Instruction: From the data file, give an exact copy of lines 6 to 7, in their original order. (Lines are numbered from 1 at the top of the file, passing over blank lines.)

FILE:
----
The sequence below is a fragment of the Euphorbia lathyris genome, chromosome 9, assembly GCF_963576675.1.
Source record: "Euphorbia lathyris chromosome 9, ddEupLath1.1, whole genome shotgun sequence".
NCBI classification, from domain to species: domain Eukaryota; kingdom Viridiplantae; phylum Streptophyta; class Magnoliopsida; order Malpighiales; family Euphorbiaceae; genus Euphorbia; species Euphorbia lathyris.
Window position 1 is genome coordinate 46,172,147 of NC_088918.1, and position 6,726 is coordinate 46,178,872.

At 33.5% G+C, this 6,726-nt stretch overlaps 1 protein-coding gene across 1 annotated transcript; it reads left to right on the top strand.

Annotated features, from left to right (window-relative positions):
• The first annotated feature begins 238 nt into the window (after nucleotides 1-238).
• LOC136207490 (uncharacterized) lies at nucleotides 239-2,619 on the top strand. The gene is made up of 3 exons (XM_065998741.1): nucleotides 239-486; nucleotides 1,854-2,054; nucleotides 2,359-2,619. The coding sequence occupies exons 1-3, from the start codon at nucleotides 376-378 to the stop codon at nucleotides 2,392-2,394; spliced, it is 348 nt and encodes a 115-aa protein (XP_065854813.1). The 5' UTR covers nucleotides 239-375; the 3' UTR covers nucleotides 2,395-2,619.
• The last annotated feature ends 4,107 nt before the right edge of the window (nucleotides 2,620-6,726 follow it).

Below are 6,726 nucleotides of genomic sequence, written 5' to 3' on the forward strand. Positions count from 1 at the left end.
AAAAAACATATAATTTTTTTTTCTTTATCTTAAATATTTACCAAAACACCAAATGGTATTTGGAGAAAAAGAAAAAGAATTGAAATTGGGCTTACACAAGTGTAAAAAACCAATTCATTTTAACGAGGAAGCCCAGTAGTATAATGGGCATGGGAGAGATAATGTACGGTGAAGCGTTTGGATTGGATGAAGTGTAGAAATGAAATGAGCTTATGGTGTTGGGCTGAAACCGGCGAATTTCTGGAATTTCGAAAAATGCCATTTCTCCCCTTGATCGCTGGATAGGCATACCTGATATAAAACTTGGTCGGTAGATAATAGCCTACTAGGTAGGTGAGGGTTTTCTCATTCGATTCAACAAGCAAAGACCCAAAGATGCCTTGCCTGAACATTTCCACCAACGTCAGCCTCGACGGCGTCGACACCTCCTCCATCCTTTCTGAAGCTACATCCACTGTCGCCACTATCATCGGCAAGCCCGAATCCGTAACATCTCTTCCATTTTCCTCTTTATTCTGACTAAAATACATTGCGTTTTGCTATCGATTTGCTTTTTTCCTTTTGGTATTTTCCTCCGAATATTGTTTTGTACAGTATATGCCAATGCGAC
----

Annotated features, from left to right (window-relative positions):
• The first annotated feature begins 238 nt into the window (after nucleotides 1-238).